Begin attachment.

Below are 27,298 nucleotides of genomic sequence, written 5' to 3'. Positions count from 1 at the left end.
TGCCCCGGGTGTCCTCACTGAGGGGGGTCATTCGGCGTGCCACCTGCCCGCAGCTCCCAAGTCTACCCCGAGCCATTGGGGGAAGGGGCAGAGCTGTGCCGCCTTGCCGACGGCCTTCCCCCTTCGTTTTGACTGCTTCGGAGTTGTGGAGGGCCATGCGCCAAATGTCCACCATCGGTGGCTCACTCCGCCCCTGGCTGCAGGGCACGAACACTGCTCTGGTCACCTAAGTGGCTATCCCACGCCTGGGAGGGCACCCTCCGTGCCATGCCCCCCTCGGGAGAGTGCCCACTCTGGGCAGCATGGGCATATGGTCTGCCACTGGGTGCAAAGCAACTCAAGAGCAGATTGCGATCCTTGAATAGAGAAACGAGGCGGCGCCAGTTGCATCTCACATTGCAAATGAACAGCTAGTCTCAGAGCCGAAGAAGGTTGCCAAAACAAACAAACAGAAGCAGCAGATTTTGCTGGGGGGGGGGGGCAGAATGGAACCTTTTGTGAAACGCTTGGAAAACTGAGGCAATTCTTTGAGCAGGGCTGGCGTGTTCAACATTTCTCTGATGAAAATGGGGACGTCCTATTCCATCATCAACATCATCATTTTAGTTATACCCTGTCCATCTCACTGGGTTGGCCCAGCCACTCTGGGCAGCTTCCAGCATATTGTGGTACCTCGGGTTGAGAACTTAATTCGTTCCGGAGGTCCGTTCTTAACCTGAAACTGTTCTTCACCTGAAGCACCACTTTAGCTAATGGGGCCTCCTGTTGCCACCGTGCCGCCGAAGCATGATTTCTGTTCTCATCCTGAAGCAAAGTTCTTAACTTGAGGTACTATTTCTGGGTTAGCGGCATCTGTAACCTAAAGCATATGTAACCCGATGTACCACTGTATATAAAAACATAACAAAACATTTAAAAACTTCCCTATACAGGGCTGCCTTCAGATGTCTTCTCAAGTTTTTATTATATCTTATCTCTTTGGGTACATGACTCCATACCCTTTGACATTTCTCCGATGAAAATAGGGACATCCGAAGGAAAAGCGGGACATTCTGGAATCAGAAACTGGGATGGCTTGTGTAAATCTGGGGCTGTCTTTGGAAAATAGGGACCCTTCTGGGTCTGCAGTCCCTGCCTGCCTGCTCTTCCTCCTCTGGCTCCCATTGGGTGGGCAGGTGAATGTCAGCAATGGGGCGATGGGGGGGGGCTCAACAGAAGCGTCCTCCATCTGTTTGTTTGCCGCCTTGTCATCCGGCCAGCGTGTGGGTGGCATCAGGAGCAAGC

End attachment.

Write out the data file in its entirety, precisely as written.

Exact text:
Below are 27,298 nucleotides of genomic sequence, written 5' to 3'. Positions count from 1 at the left end.
TGCCCCGGGTGTCCTCACTGAGGGGGGTCATTCGGCGTGCCACCTGCCCGCAGCTCCCAAGTCTACCCCGAGCCATTGGGGGAAGGGGCAGAGCTGTGCCGCCTTGCCGACGGCCTTCCCCCTTCGTTTTGACTGCTTCGGAGTTGTGGAGGGCCATGCGCCAAATGTCCACCATCGGTGGCTCACTCCGCCCCTGGCTGCAGGGCACGAACACTGCTCTGGTCACCTAAGTGGCTATCCCACGCCTGGGAGGGCACCCTCCGTGCCATGCCCCCCTCGGGAGAGTGCCCACTCTGGGCAGCATGGGCATATGGTCTGCCACTGGGTGCAAAGCAACTCAAGAGCAGATTGCGATCCTTGAATAGAGAAACGAGGCGGCGCCAGTTGCATCTCACATTGCAAATGAACAGCTAGTCTCAGAGCCGAAGAAGGTTGCCAAAACAAACAAACAGAAGCAGCAGATTTTGCTGGGGGGGGGGGGCAGAATGGAACCTTTTGTGAAACGCTTGGAAAACTGAGGCAATTCTTTGAGCAGGGCTGGCGTGTTCAACATTTCTCTGATGAAAATGGGGACGTCCTATTCCATCATCAACATCATCATTTTAGTTATACCCTGTCCATCTCACTGGGTTGGCCCAGCCACTCTGGGCAGCTTCCAGCATATTGTGGTACCTCGGGTTGAGAACTTAATTCGTTCCGGAGGTCCGTTCTTAACCTGAAACTGTTCTTCACCTGAAGCACCACTTTAGCTAATGGGGCCTCCTGTTGCCACCGTGCCGCCGAAGCATGATTTCTGTTCTCATCCTGAAGCAAAGTTCTTAACTTGAGGTACTATTTCTGGGTTAGCGGCATCTGTAACCTAAAGCATATGTAACCCGATGTACCACTGTATATAAAAACATAACAAAACATTTAAAAACTTCCCTATACAGGGCTGCCTTCAGATGTCTTCTCAAGTTTTTATTATATCTTATCTCTTTGGGTACATGACTCCATACCCTTTGACATTTCTCCGATGAAAATAGGGACATCCGAAGGAAAAGCGGGACATTCTGGAATCAGAAACTGGGATGGCTTGTGTAAATCTGGGGCTGTCTTTGGAAAATAGGGACCCTTCTGGGTCTGCAGTCCCTGCCTGCCTGCTCTTCCTCCTCTGGCTCCCATTGGGTGGGCAGGTGAATGTCAGCAATGGGGCGATGGGGGGGGGCTCAACAGAAGCGTCCTCCATCTGTTTGTTTGCCGCCTTGTCATCCGGCCAGCGTGTGGGTGGCATCAGGAGCAAGC